USE/CARE OF HANDTOOLS & MEASURING TOOLS - OD1621 - LESSON 2/TASK 2
Slide the ferrule towards the cutting edges when removing heavy deposits;
slide it back toward the handle for light scraping.
(3) Using a Bearing Scraper.
Hold the bearing scraper with both
hands, using the hand at the end of the handle to twist, while the other
hand steadies the tool. Use a very light pressure and remove a small amount
of metal with a twisting stroke.
If too much pressure is applied, the
scraper will chatter and leave a rough, uneven surface.
When scraping a
bearing, start at one top side of the bearing cap, go down, then up to the
top of the other side. Do not scrape lengthwise.
(1) Keep work, scraper, and hands free from grease and oil when using
(2) When scraping over a surface the second time, scrape
different angle so that the markings are more easily distinguished.
(3) Keep scrapers sharp at all times (except the carbon scraper) or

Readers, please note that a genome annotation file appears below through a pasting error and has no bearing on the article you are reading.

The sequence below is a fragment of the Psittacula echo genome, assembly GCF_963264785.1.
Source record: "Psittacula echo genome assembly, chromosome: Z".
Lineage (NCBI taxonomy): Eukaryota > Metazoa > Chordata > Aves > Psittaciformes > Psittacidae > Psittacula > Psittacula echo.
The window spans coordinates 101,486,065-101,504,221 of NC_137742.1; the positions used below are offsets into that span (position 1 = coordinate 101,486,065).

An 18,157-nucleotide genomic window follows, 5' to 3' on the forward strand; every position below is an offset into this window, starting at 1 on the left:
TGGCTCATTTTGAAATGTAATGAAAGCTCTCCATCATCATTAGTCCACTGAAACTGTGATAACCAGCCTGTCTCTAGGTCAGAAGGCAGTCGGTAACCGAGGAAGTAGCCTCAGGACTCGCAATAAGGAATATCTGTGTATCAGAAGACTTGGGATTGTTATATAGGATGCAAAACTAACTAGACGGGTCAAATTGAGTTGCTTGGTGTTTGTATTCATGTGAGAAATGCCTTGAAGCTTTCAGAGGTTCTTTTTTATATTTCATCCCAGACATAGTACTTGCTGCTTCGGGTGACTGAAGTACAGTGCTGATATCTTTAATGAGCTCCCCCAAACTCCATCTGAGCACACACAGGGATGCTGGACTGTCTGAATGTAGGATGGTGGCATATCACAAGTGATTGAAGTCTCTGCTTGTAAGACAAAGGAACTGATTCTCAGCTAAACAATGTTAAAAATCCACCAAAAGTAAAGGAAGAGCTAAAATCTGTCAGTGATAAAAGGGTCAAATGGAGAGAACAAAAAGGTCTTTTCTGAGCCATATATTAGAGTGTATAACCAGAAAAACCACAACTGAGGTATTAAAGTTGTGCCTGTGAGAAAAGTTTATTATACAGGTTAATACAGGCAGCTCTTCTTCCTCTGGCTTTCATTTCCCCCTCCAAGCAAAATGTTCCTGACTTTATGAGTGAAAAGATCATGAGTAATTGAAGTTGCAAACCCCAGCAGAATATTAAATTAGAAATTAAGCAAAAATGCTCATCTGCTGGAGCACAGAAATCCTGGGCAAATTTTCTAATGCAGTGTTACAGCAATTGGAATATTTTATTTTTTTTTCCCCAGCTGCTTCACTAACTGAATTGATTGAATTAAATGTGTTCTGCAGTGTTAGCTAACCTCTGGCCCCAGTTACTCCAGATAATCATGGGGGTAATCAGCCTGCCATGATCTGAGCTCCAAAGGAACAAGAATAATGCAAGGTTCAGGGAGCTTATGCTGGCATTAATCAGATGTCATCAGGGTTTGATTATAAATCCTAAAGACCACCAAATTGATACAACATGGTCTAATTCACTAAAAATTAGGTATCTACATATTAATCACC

they will cause an uneven surface, since increased pressure is required to
make the scraper cut.
(4) Use scrapers only for purposes for which they are intended.
e. Care of Scrapers.
To sharpen a bearing scraper, use an oilstone
with a rounded edge.
Secure or hold the scraper on a bench and rub the
rounded edge of the oilstone on the inside bevel of the hollow ground
scraper blade. Rub the stone back and forth several times. Use a piece of
canvas or leather to remove the wire edge after sharpening.
a. Purposes. Punches are used to punch holes in metal, leather, paper,
and other materials; to mark metal, drive pins or rivets; to free frozen